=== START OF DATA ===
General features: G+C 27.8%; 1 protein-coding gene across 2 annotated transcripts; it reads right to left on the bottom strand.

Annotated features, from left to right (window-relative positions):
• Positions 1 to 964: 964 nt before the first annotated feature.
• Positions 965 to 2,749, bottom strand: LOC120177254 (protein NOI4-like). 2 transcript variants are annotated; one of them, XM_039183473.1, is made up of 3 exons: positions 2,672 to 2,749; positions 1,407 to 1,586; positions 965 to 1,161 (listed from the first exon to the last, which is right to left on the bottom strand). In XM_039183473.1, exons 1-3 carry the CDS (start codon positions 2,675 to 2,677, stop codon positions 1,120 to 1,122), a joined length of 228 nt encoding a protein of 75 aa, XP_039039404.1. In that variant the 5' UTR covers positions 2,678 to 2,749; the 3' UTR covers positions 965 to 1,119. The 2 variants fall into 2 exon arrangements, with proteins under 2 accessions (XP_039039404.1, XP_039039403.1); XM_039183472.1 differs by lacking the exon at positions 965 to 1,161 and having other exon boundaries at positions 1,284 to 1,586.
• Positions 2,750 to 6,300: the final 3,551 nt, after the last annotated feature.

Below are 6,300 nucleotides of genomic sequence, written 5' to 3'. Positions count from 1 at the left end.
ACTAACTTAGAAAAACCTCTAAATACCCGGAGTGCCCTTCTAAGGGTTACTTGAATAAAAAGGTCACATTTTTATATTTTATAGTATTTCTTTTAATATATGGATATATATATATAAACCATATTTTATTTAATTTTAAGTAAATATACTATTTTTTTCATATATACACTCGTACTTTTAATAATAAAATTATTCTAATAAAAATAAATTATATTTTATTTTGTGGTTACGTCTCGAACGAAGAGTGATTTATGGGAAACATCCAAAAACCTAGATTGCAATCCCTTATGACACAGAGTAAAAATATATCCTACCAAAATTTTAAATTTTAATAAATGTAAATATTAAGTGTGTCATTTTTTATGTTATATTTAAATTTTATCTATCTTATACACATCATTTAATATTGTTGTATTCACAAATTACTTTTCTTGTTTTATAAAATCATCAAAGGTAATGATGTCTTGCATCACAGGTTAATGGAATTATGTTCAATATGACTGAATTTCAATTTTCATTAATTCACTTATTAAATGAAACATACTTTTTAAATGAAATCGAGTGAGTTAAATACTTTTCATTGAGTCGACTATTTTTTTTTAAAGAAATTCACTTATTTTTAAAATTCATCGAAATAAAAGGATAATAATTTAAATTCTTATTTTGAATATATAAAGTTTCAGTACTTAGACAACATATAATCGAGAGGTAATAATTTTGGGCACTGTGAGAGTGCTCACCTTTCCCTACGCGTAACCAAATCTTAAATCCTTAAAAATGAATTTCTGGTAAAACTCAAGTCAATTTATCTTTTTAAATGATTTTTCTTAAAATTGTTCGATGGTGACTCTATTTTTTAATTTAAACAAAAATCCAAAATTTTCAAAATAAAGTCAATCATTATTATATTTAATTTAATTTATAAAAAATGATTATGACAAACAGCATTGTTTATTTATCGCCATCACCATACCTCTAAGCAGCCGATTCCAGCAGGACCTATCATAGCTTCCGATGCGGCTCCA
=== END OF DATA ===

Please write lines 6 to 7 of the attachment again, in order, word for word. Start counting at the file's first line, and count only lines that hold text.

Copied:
Below are 6,300 nucleotides of genomic sequence, written 5' to 3'. Positions count from 1 at the left end.
ACTAACTTAGAAAAACCTCTAAATACCCGGAGTGCCCTTCTAAGGGTTACTTGAATAAAAAGGTCACATTTTTATATTTTATAGTATTTCTTTTAATATATGGATATATATATATAAACCATATTTTATTTAATTTTAAGTAAATATACTATTTTTTTCATATATACACTCGTACTTTTAATAATAAAATTATTCTAATAAAAATAAATTATATTTTATTTTGTGGTTACGTCTCGAACGAAGAGTGATTTATGGGAAACATCCAAAAACCTAGATTGCAATCCCTTATGACACAGAGTAAAAATATATCCTACCAAAATTTTAAATTTTAATAAATGTAAATATTAAGTGTGTCATTTTTTATGTTATATTTAAATTTTATCTATCTTATACACATCATTTAATATTGTTGTATTCACAAATTACTTTTCTTGTTTTATAAAATCATCAAAGGTAATGATGTCTTGCATCACAGGTTAATGGAATTATGTTCAATATGACTGAATTTCAATTTTCATTAATTCACTTATTAAATGAAACATACTTTTTAAATGAAATCGAGTGAGTTAAATACTTTTCATTGAGTCGACTATTTTTTTTTAAAGAAATTCACTTATTTTTAAAATTCATCGAAATAAAAGGATAATAATTTAAATTCTTATTTTGAATATATAAAGTTTCAGTACTTAGACAACATATAATCGAGAGGTAATAATTTTGGGCACTGTGAGAGTGCTCACCTTTCCCTACGCGTAACCAAATCTTAAATCCTTAAAAATGAATTTCTGGTAAAACTCAAGTCAATTTATCTTTTTAAATGATTTTTCTTAAAATTGTTCGATGGTGACTCTATTTTTTAATTTAAACAAAAATCCAAAATTTTCAAAATAAAGTCAATCATTATTATATTTAATTTAATTTATAAAAAATGATTATGACAAACAGCATTGTTTATTTATCGCCATCACCATACCTCTAAGCAGCCGATTCCAGCAGGACCTATCATAGCTTCCGATGCGGCTCCA